In 1999, after having been spurned by a junior college transfer, Pittsburgh offered its last scholarship of that year's allotment of 24 to a high school senior from Miami named Antonio Bryant, who'd had only one other offer, from Louisville. That would be the same Antonio Bryant who as a Panthers sophomore last season won the Biletnikoff Award, given annually to the nation's best wideout.
As inexact science goes, if you liked the Voter News Service, you'll love recruiting. Any coach with 50 cents to buy USA Today can pick out the high school All-Americas. Determining who gets a school's last scholarship is a truer test of a coach's ability to find talent. "If you truly believe in someone's ability, you stand on the table for him," says former Pitt assistant coach Brian Williams, who kept pushing Bryant on his skeptical colleagues. "No question, Antonio had tons of ability. There might have been a question about his speed, but he had so many unique qualities. He attacked the ball in the air. He could get his hips low [to get into position to catch underthrown passes]." In two seasons Bryant has caught 119 passes for 2,146 yards and 17 touchdowns.
A year ago Cal gave wideout Chase Lyman of St Francis High in Los Altos Hills, Calif., its last full ride in part to prevent him from walking on at archrival Stanford. Lyman caught 19 passes for 313 yards and two touchdowns as a freshman. "That last scholarship comes down to a gut feeling," says Notre Dame coach Bob Davie, who would rather award it to a walk-on he's familiar with than to a recruit he isn't sure about.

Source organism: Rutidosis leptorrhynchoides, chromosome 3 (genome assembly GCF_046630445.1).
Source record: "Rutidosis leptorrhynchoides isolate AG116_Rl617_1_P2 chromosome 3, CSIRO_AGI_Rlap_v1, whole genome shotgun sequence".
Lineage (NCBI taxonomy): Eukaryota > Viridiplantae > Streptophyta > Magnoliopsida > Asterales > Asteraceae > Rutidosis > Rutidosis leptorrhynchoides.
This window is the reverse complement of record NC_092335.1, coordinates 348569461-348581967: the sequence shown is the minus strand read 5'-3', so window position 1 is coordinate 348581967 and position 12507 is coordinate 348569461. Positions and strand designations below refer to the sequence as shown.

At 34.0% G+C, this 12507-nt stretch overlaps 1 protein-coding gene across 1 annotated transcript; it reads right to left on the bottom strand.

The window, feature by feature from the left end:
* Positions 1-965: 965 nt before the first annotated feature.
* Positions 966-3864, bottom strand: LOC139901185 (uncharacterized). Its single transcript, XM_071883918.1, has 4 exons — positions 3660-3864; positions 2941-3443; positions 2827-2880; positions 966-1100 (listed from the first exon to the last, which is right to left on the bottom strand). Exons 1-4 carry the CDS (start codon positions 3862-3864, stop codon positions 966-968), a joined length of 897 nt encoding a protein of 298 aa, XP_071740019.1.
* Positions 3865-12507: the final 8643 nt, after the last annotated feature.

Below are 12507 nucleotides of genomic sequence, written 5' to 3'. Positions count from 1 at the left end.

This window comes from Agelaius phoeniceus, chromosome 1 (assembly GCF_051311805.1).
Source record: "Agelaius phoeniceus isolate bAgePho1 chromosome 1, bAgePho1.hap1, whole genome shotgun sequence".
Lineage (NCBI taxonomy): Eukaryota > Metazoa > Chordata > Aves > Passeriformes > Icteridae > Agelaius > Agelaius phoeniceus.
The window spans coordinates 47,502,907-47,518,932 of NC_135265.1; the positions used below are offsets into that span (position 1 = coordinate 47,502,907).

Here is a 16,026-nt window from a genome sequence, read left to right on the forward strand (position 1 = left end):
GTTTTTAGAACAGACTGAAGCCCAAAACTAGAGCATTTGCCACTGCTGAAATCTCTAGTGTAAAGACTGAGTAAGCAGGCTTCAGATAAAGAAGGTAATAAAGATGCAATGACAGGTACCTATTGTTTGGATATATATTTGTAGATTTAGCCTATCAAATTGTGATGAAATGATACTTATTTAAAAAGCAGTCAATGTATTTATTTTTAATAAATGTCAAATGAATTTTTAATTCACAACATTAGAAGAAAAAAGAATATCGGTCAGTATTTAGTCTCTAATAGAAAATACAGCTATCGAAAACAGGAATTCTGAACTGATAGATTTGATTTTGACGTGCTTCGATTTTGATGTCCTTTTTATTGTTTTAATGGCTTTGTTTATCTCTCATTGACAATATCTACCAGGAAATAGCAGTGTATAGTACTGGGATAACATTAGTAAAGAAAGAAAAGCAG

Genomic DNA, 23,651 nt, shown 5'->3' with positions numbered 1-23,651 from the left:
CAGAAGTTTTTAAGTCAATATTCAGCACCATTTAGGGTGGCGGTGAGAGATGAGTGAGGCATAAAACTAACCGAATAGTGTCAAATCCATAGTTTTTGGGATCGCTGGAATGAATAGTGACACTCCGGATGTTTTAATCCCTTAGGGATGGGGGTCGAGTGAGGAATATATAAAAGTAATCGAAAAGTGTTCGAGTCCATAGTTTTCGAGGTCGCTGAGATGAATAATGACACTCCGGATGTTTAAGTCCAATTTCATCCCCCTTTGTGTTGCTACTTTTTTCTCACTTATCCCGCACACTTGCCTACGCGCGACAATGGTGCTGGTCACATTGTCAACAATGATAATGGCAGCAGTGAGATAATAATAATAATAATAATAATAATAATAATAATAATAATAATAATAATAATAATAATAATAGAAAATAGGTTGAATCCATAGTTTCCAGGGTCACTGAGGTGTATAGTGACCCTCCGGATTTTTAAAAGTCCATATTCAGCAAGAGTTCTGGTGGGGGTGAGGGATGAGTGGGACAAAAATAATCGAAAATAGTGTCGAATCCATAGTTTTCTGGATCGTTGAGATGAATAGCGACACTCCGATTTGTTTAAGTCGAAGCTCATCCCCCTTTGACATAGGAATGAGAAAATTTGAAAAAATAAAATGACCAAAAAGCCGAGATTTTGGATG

Adds University of Buffalo coach Jim Hofher, "You go with character, personality, a guy you just flat-out want to have around and want to be around."
It takes a mentally tough recruit to ignore the fact that his coach preferred all the other signees to him. "You try to tell them that once you sign, it doesn't matter if you were a high school All-America," says Texas A&M coach R.C. Slocum. "It's what you do in college that matters."
Bryant is proof of that. When he arrived at Pitt, he was put on the scout team. But toward the end of preseason camp he began to get enough reps with the offense to show what he could do, and by the third game he was starting. Bryant refused to allow the coaches to use the tendency of a freshman to make mistakes as an excuse for not playing him. "I used to say to Coach [ Walt Harris], 'Don't tell me it's a freshman thing,' " Bryant says. "I don't want it to be a freshman thing." Last season, despite being a marked man, he led the nation in receiving yards per game (130.2).
Even though he grew up a Florida State fan, Bryant has no hard feelings toward the Seminoles—or toward the other in-state powers, Florida and Miami—for not recruiting him. "A lot of guys out there can play? Bryant says.
He should know.